10 cool facts from Baldur's Gate 1 and 2
Baldur's Gate 3 encompasses all forms of social media, presenting the most beloved romantic interests of its fanbase, a veritable treasure trove of me...
Baldur's Gate 3 encompasses all forms of social media, presenting the most beloved romantic interests of its fanbase, a veritable treasure trove of memes, and the awe-inspiring concepts that delight everyone. Such an impressive sequel inevitably leads one to contemplate what lies ahead.
For those of us who cannot enjoy the Baldur's Gate: Enhanced Edition or find ourselves trapped in the perpetual cycle of starting a new gaming session for Baldur's Gate 3, here are some facts from both predecessor games that can expand your knowledge of this fantasy role-playing series and its characters.
10 Baldur's Gate 1 And 2 Were Developed By BioWare
Released in 1998, the original Baldur's Gate was one of the greatest cRPGs of the early decades of computer video games, shaping future games of its genre. Two years later, its sequel emerged, and one can discern certain distinctive features of this studio in these games. Think of narrative-driven choices and extensive background stories, akin to BioWare's popular RPG series such as Mass Effect and Dragon Age.
Based on the second edition of Dungeons & Dragons, both original games were released closer to the third edition in the D&D timeline. The third installment was developed by Larian Studios, and fans are highly pleased with their work, eagerly anticipating remasters of the first two games.
9 Gameplay Resembles A Tabletop Style
There are various elements in the first two games that evoke nostalgic feelings for the tabletop RPG that inspired them. The narrative between chapters, summarizing past events, acts as a game master setting the scene, and the enchanting artwork enhances this atmosphere.
You can view the area map from anywhere, especially in cities, by exploring with the camera stick. However, you won't see any people or potential enemies until you get closer. This navigation mechanic was developed for gaming on computers at the time, but also emulates a tabletop map for an in-person D&D session.
8 Xzar And The Fourth Wall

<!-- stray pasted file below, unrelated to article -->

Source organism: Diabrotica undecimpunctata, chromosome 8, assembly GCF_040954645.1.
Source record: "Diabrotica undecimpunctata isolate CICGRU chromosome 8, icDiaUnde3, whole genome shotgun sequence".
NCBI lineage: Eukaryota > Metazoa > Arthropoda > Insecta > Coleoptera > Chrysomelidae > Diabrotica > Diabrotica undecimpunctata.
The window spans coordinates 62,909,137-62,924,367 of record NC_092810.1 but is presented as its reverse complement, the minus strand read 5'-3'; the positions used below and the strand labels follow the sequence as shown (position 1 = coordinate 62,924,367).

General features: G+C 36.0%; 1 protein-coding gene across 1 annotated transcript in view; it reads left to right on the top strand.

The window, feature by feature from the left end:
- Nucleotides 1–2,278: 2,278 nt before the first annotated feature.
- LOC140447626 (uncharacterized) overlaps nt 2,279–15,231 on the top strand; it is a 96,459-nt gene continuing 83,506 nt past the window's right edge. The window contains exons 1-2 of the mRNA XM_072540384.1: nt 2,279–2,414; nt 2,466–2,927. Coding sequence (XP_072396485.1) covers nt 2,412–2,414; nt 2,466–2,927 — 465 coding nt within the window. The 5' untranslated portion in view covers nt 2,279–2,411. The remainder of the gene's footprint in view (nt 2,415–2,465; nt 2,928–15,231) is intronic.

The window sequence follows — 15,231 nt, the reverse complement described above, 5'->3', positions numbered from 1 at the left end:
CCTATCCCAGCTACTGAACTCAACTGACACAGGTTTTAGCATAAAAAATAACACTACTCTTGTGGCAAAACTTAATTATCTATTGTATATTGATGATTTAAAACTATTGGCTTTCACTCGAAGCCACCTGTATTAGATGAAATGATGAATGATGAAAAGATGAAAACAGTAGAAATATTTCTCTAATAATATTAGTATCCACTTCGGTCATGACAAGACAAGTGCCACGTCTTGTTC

One could not label this experienced necromancer as mentally sound, but it turns out he might have a reason for it. If you click on Xzar enough times in the original games (not the Enhanced Edition), he eventually tells you to stop. This implies that he is aware of being a video game character. Some of his quotes also reference works from the real world, reinforcing the impression that you are breaking the fourth wall that separates you and the game.
His grasp on reality seems to be not supported by his practice of necromancy. When his neutral evil traveling companion, Montaron of the Zhentarim mercenary company, falls in battle, Xzar continues to engage in one-sided discussions with him.
7 Khalid Has A Stutter
In contrast to the typical archetypes of characters with a stutter, Khalid is incredibly capable and can be quite formidable when the situation demands it. He is of a timid nature and does not consider himself leadership material, a fact he readily admits. However, his hidden determination (of which he is unaware) is a unique attribute for a character with a disability, which is almost always associated with gentleness.
One must assume that his wife, Jaheira, has recognized this ability in him all along. While his stutter suggests more typical origins rooted in an abusive parent, the revelation of his determination and abilities is a refreshing departure.
6 Jaheira And Minsc Are In Every Game
With Jaheira's convictions as a self-assured woman and Minsc's endless - albeit idiosyncratic - charm, it is to be expected that these two characters are present throughout the series. One must encounter them in the first game before being able to recruit them into their party, but in the second game, they are present right from the start.